TAXONOMY (Science of classifying plants)
Closely related species are grouped into a genus.
Genus names are always in capitals eg Neoregelia. Species names always start with a lower case eg Neoregelia carolinae. Hybrids are in capitals & single quotes eg Neoregelia ‘Purple Star’.
The bromeliad family of plants contains over 3000 well described species in approximately 57 genera. As well there are thousands of hybrids, many registered as well as many unregistered. They are divided into three sub groups related to their genetic similarities:
Pitcairnioideae (pit-cairn-ee-oy-dee-eye): With a few exceptions, all of the members of this subfamily are either terrestrial (grow in the ground) or saxicolous (grow on or among rocks). Common to arid & high altitude regions, this family contains the most ancient bromeliads, more closely resembling its grassy relatives than the bromeliads in the other subfamilies. The commonly cultivated genera in this group include Dyckia, Hechtia, Pitcairnia & Puya.
Most have fleshy leaves with heavily spined edges & resemble Agave. Their blooms contain dry capsules with small, wingless seeds. Unlike most other bromeliads, this group has a developed root system to gather water & nutrients. Thus not all leaves grow in a cup formation to catch water as in the other subfamilies. Leaf trichomes (specialised cell groups which form scales on the leaves) are present but not as effective in gathering nutrients. They can however be thick enough to provide a frost barrier (eg Puya laxa).
There are over approx 1030 species in 16 genera which are: Brewcaria, Brocchinia, Connellia, Cottendorfia, Deuterocohnia, Dyckia, Encholirium, Fosterella, Hechtia, Lindmania, Navia, Pepinia, Pitcairnia, Puya, Sequencia & Steyerbromelia. There is one other genus that is classified in this subfamily called Ayensua (there is only one species which is deciduous = Ayensua uaipanensis).
Tillandsioideae (til-land-see-oy-dee-eye): This group contains the greatest number of species (approx 1,277) but the fewest genera (9). It accounts for about 40% of the known bromeliads.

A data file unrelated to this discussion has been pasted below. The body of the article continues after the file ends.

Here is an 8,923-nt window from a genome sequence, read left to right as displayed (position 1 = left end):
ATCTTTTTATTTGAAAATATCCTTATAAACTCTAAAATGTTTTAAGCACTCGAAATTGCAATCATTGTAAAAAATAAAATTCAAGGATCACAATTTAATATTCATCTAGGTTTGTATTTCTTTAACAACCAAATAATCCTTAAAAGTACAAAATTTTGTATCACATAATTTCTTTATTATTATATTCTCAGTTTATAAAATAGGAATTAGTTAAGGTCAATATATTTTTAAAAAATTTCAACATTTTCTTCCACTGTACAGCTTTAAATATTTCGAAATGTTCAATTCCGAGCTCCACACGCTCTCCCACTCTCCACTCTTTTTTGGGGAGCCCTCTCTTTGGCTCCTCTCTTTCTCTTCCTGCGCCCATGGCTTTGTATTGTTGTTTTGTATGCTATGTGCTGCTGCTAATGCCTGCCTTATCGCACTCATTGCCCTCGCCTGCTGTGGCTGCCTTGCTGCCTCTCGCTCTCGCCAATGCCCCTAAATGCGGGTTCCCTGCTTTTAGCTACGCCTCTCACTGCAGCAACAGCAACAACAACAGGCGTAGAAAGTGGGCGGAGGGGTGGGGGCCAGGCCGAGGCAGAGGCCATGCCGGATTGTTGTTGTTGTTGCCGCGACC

Most are epiphytic (plants that absorb water and nutrients from the air and rain) or lithophytic (grow on rocky or stony ground) & thus grow in trees or on rocks.
The trichomes occurring on Tillandsioideae may cover the plants so completely that they appear grey or white like ‘Spanish Moss’ (Tillandsia usneoides). In addition to absorbing water & nutrients, the trichomes may serve to insulate the plant from frosts.
Bromeliads in this group have smooth leaf edges, unusual colour & markings, with many producing fragrant flowers. All their leaves are spineless & their fruit is a dry capsule containing winged seeds which are usually dispersed by breezes. Feathery seed plumes help them to adhere to a suitable epiphytic surface for germination. This subfamily is probably the most evolved with special adaptations for survival in very dry conditions, with many described as xerophytes (plants adapted to living in a dry, arid habitat).
The genus Tillandsia is the largest in this subfamily accounting for approximately 600 of the species. The genera in this group are: Alcantarea, Catopsis, Glomeropitcairnia, Guzmania, Mezobromelia, Racinaea, Tillandsia, Vriesea & Werauhia.
Bromelioideae (bro-meel-ee-oy-dee-eye): This subfamily is the most diverse & contains the most genera (32) but the least species (approx 1140). Most are epiphytes, though some have evolved in, or will adapt to terrestrial conditions.
They generally have spiny leaves & most grow to form a rosette with a water holding tank.
The genera in this group are: Acanthostachys, Aechmea, Ananus, Androlepsis, Araeococcus, Billbergia, Canistropsis, Canistrum, Cryptanthus, Deinacanthon, Disteganthus, Edmundoa, Eduandrea, Fascicularia, Fernseea, Greigia, Hohenbergia, Lymania, Neoglaziovia, Neoregelia, Nidularium, Ochagavia, Orthophytum, Portea, Pseudaechmea, Pseudananus, Quesnelia, Ronnbergia, Ursulaea & Wittrockia.